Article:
Up until now I have seen lying as Golden Opportunities in a few ways. A child is lying to cover up something they can’t or won’t deal with. That is good info to pay attention to and if you focus on how to extinugish the lying, you will miss out. The other thing to consider is that during some past reaction to being told the truth it didn’t go so well, now you are being told a lie to avoid that. Another nugget to consider! Keep in mind that as a child grows and expresses themselves freely, you have reactions that range from benign to heated and that informs your child of how to share with you in the future.
This weekend my son came back from an awesome sleepover and did NOT want to come home. When he said as much, my husband and I were stung but kept those feelings to ourselves. Instead, we shared how we had felt the same way and still struggle with the the grass is greener concept as adults. Modeling being able to hear the truth, even uncomfortable truths, allows us to enjoy the Privilege of our son being able to say what he thinks, now and when he is older.
SO back to the insight. Just like I say there are different types of crying: Sad Crying, Hurt Crying, Silly Crying, that inform the parent and shape the reaction, there are different types of lies! In speaking to a number of people today, we identified these: Tricking (Fun Lying), Scared Lying (Avoiding Trouble), Mean Lying (Getting Someone in Trouble), Kind Lying (Considering Others), Matched Lying (Saying What They Want to Hear). So imagine that a child says something that is suspect. Instead of having to focus on stopping the lying, you can have a conversation that models how to have a healthy relationship to lying. Ask, “Are you tricking or scared lying?” This gives the child freedom to say they lied and then you can move into solutions without punishment.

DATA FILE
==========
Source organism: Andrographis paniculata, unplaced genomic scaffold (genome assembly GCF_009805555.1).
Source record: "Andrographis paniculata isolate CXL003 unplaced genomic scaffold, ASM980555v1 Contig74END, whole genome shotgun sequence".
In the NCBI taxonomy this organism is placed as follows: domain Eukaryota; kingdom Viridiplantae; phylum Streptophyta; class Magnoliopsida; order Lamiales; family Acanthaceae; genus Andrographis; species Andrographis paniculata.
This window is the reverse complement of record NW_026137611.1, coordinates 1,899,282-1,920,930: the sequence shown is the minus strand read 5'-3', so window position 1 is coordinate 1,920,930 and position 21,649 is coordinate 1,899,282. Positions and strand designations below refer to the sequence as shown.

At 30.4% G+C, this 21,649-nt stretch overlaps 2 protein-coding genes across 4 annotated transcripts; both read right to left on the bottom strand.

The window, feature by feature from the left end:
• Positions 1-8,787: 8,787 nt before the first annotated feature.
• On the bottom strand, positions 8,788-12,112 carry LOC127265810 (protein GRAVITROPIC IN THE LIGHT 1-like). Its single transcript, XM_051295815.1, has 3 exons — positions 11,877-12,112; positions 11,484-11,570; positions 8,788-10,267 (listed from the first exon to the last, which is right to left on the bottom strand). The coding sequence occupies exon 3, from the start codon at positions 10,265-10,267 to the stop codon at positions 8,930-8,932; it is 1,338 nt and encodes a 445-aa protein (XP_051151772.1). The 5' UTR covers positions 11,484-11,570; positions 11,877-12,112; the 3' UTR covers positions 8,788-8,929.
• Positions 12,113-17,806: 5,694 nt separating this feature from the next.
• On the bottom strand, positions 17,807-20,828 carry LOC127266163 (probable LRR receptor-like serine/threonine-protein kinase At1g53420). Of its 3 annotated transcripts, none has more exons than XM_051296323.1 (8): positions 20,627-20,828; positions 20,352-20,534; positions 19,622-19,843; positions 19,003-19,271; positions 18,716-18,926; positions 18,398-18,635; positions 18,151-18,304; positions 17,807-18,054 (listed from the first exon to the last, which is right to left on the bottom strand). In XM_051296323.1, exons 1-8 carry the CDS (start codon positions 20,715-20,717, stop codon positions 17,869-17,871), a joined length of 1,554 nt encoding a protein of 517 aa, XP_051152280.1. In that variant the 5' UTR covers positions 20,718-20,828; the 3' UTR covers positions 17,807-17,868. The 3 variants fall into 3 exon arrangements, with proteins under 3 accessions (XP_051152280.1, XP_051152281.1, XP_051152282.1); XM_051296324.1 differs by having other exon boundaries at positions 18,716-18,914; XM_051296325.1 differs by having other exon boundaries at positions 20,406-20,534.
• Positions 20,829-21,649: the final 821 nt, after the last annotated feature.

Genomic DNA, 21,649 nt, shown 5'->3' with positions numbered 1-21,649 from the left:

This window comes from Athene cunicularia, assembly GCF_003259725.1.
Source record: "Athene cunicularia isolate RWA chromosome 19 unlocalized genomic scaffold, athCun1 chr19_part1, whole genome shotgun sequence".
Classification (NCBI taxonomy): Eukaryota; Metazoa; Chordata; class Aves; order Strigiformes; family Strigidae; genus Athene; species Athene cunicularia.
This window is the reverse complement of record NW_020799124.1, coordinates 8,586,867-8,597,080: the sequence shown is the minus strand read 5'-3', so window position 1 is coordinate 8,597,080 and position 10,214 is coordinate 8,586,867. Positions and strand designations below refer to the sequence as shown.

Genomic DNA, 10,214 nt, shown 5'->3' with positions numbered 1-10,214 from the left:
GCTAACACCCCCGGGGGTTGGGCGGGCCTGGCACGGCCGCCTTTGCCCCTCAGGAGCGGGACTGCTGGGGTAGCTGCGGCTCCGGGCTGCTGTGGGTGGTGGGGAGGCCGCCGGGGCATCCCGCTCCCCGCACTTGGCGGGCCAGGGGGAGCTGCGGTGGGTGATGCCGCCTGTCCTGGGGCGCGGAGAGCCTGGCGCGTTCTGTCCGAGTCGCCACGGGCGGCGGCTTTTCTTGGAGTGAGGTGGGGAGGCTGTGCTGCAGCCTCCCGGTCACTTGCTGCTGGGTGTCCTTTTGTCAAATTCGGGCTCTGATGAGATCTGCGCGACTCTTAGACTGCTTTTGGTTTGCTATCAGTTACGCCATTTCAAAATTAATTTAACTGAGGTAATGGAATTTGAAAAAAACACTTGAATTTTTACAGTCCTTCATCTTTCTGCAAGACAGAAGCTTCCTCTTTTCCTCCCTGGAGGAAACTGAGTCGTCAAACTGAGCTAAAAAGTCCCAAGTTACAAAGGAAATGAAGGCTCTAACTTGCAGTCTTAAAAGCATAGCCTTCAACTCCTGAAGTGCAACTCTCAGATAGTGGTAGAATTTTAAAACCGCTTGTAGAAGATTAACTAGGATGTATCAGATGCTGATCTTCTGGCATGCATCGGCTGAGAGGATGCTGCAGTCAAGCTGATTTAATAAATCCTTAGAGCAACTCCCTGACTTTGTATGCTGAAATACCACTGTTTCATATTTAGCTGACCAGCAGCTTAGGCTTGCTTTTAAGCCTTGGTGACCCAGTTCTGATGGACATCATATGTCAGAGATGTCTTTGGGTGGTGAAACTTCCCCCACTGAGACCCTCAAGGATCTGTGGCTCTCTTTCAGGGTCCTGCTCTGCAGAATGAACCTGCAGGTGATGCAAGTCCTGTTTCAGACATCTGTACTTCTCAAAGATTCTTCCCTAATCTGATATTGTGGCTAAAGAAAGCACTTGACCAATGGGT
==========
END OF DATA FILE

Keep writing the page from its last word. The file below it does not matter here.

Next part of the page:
I’m excited about this one…no lie!
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October 24, 2008 at 6:01 pm Leave a comment